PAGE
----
More than the normal numbers of fall webworm (FWW) tents have covered the ends of tree branches in some parts of Kentucky during the last few weeks. The sight of silk tents occupied by hairy caterpillars is unnerving to horse owners who remember the eastern tent caterpillar (ETC) Mare Reproductive Loss Syndrome outbreaks from 15 years ago. This raises the question: Do fall webworms pose a threat to pregnant mares or pastured horses?
Foal losses to MRLS resulted from ingestion of hairy ETC by pregnant mares. Enough of the hairs penetrated the digestive tract so that gut bacteria were able to move into the mare’s blood stream. The resulting septicemia moved into the foal’s blood resulting in toxemia and abortion.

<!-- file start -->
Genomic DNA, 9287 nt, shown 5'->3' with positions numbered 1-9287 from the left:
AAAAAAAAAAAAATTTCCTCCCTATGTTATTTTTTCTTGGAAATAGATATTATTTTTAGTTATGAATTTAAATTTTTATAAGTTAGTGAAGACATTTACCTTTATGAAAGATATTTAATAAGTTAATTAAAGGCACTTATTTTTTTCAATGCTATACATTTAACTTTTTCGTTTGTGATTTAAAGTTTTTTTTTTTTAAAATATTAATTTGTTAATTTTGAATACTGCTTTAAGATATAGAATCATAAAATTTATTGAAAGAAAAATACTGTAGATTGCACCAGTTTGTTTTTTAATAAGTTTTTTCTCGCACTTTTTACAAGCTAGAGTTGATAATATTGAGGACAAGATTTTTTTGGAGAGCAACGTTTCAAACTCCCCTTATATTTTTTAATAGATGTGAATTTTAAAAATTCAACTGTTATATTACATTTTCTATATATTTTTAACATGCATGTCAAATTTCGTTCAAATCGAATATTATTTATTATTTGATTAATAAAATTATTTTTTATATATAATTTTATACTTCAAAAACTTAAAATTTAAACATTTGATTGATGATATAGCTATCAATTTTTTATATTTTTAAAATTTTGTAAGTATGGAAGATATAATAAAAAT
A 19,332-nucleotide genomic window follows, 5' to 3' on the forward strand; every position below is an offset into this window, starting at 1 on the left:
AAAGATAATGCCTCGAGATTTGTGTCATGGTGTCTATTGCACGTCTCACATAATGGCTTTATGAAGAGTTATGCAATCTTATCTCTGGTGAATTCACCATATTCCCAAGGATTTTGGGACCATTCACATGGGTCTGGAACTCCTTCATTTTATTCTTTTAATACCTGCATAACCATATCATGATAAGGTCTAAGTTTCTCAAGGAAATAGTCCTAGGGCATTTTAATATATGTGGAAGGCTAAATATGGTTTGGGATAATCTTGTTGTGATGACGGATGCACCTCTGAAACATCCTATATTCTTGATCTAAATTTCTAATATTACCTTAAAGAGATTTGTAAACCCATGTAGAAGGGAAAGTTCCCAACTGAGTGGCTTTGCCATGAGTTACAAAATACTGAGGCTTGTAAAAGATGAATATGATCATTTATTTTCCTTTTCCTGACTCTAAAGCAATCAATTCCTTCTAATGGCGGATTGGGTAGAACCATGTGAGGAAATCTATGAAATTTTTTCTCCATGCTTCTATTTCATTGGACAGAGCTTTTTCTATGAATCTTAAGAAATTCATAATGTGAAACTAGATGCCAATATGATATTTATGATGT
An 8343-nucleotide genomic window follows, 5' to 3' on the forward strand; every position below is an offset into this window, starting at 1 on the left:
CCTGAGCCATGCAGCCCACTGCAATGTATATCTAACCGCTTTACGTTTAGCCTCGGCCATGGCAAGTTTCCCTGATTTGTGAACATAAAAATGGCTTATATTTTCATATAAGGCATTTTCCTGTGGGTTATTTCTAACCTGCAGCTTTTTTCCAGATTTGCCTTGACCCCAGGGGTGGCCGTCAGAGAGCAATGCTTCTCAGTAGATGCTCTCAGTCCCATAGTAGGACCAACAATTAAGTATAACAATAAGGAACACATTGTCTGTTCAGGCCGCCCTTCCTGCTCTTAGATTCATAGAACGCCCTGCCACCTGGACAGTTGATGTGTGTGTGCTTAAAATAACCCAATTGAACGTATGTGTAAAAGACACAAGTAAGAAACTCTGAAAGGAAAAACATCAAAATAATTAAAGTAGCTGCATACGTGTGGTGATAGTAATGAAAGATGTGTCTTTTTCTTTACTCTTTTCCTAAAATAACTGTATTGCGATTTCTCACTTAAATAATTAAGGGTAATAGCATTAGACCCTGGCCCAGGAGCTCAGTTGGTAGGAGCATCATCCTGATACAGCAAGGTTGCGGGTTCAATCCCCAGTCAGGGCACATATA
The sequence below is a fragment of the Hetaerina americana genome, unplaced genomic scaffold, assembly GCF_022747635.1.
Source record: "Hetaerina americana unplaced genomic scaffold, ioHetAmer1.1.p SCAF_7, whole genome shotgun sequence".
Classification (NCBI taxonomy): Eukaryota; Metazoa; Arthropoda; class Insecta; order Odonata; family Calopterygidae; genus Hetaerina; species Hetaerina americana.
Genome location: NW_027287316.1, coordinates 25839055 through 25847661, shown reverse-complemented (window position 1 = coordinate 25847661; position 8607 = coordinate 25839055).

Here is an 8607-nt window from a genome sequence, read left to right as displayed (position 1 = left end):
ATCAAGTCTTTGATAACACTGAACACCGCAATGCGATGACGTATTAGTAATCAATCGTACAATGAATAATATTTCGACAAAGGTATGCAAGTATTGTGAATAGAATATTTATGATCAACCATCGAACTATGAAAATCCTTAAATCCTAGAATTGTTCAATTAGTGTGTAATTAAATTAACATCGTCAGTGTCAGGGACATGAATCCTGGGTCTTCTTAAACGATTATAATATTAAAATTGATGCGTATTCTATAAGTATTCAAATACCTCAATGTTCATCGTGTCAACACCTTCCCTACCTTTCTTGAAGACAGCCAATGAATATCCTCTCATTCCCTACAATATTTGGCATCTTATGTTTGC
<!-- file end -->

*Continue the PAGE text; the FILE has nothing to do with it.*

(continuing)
There is no research data indicating whether ingestion of FWW caterpillars constitutes a danger to pregnant mares or horses. However, it is reasonable to assume that pregnant mares should not be exposed to large numbers of these caterpillars. FWW caterpillars do not appear to disperse as widely as ETC so FWW are more likely to remain near host trees and pupate on or in the soil.
A small percentage of open mares and other horses of both sexes that were naturally affected by MRLS developed an inflammation of the uterine wall, pericardium, or an eye irritation. Consequently, it is prudent to reduce their exposure, as well.
Fall webworm tents occur in trees along forest margins or gaps. Infestations tend to be around edges of woods, along roadways, and in fence line trees. When practical, remove tents containing live caterpillars. Minimize exposure by moving horses away from large concentrations, when possible.
Birds, spiders, beneficial insects, diseases, and weather are major factors that affect FWW populations.
By Lee Townsend, Extension Entomologist